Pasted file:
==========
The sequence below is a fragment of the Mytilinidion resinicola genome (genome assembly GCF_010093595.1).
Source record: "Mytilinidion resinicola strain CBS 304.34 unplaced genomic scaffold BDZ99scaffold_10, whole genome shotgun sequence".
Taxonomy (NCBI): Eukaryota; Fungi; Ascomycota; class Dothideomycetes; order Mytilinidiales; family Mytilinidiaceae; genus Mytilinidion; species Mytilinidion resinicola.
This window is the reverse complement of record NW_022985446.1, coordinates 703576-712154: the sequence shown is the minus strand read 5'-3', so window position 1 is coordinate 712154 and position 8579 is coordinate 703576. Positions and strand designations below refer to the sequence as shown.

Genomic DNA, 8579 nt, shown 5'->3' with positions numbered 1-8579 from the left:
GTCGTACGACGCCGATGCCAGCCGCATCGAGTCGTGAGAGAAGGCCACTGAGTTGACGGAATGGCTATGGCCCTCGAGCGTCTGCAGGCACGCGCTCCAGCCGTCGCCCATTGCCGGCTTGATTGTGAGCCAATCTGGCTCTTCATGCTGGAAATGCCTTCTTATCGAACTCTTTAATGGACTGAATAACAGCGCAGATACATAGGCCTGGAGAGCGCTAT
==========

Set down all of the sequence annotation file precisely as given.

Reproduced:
The sequence below is a fragment of the Mytilinidion resinicola genome (genome assembly GCF_010093595.1).
Source record: "Mytilinidion resinicola strain CBS 304.34 unplaced genomic scaffold BDZ99scaffold_10, whole genome shotgun sequence".
Taxonomy (NCBI): Eukaryota; Fungi; Ascomycota; class Dothideomycetes; order Mytilinidiales; family Mytilinidiaceae; genus Mytilinidion; species Mytilinidion resinicola.
This window is the reverse complement of record NW_022985446.1, coordinates 703576-712154: the sequence shown is the minus strand read 5'-3', so window position 1 is coordinate 712154 and position 8579 is coordinate 703576. Positions and strand designations below refer to the sequence as shown.

Genomic DNA, 8579 nt, shown 5'->3' with positions numbered 1-8579 from the left:
GTCGTACGACGCCGATGCCAGCCGCATCGAGTCGTGAGAGAAGGCCACTGAGTTGACGGAATGGCTATGGCCCTCGAGCGTCTGCAGGCACGCGCTCCAGCCGTCGCCCATTGCCGGCTTGATTGTGAGCCAATCTGGCTCTTCATGCTGGAAATGCCTTCTTATCGAACTCTTTAATGGACTGAATAACAGCGCAGATACATAGGCCTGGAGAGCGCTAT